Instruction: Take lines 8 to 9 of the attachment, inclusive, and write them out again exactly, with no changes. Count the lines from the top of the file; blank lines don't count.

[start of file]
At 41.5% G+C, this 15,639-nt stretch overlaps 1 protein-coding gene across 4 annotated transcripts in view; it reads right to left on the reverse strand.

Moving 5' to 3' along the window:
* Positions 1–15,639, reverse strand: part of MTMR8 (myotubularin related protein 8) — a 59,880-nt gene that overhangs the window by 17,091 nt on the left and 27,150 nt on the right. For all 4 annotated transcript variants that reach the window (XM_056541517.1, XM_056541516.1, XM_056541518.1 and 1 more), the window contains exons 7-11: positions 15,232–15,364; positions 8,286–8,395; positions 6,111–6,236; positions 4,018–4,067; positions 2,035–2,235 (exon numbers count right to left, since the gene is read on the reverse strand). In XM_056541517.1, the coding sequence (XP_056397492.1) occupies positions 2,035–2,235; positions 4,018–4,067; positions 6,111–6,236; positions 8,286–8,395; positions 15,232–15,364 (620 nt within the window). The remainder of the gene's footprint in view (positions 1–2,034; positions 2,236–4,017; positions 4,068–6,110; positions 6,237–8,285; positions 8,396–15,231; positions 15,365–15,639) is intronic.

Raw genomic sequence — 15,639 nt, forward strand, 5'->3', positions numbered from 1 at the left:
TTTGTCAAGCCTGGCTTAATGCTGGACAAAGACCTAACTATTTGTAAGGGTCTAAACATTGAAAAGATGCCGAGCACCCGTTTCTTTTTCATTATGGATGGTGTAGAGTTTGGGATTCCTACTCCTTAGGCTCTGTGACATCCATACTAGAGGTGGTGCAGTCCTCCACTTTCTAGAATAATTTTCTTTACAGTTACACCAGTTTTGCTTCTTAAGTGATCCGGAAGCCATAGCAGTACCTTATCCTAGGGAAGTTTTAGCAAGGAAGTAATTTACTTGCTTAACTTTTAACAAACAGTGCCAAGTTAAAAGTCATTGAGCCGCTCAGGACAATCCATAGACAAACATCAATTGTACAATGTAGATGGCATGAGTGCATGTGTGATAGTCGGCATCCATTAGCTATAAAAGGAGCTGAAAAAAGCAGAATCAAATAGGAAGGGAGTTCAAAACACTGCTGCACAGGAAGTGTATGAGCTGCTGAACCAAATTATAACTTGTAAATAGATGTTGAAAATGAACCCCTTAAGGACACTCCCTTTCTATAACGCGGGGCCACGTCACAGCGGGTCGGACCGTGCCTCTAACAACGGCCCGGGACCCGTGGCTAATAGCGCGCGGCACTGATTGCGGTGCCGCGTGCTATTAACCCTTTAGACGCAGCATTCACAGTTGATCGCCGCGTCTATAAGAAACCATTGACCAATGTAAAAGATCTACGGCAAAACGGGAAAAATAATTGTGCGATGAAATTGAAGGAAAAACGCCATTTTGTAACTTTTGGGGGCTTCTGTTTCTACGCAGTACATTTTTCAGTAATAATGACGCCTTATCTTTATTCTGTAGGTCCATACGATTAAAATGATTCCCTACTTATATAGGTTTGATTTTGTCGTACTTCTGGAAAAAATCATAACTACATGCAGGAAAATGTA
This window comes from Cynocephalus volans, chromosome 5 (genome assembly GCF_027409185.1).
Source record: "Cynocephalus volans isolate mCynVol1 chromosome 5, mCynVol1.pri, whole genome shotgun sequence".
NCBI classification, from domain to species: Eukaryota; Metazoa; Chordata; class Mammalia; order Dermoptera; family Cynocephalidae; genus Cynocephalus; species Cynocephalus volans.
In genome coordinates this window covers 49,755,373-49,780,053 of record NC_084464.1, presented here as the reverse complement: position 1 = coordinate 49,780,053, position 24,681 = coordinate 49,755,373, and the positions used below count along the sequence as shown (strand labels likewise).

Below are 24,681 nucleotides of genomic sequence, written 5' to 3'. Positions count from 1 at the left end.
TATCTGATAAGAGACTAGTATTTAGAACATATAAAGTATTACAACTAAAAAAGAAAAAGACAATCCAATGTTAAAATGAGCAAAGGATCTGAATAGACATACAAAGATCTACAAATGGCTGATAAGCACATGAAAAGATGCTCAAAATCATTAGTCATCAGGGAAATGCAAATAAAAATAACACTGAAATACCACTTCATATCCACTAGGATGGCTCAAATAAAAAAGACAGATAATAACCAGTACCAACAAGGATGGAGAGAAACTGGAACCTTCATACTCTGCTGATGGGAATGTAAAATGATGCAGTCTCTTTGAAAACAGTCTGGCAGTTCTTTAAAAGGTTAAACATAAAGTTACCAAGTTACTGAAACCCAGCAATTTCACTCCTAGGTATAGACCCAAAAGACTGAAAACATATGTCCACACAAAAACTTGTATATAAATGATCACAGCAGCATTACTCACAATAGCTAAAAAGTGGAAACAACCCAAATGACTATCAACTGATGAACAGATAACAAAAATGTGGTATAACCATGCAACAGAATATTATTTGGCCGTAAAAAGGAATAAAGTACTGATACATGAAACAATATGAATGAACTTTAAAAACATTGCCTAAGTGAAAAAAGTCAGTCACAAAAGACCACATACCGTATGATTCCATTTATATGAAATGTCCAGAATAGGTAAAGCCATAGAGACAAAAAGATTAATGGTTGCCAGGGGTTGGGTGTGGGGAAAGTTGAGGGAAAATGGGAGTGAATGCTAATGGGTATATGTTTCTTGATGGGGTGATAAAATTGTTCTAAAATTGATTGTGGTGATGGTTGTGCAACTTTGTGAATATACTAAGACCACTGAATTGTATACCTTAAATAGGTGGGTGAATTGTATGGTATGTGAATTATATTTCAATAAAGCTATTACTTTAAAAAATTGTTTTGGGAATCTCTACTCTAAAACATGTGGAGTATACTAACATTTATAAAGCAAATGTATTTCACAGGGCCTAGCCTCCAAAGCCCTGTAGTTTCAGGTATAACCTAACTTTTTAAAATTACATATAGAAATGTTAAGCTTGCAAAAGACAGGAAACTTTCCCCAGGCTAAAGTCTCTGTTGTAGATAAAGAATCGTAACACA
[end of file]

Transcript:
NCBI classification, from domain to species: Eukaryota; Metazoa; Chordata; class Mammalia; order Dermoptera; family Cynocephalidae; genus Cynocephalus; species Cynocephalus volans.
In genome coordinates this window covers 49,755,373-49,780,053 of record NC_084464.1, presented here as the reverse complement: position 1 = coordinate 49,780,053, position 24,681 = coordinate 49,755,373, and the positions used below count along the sequence as shown (strand labels likewise).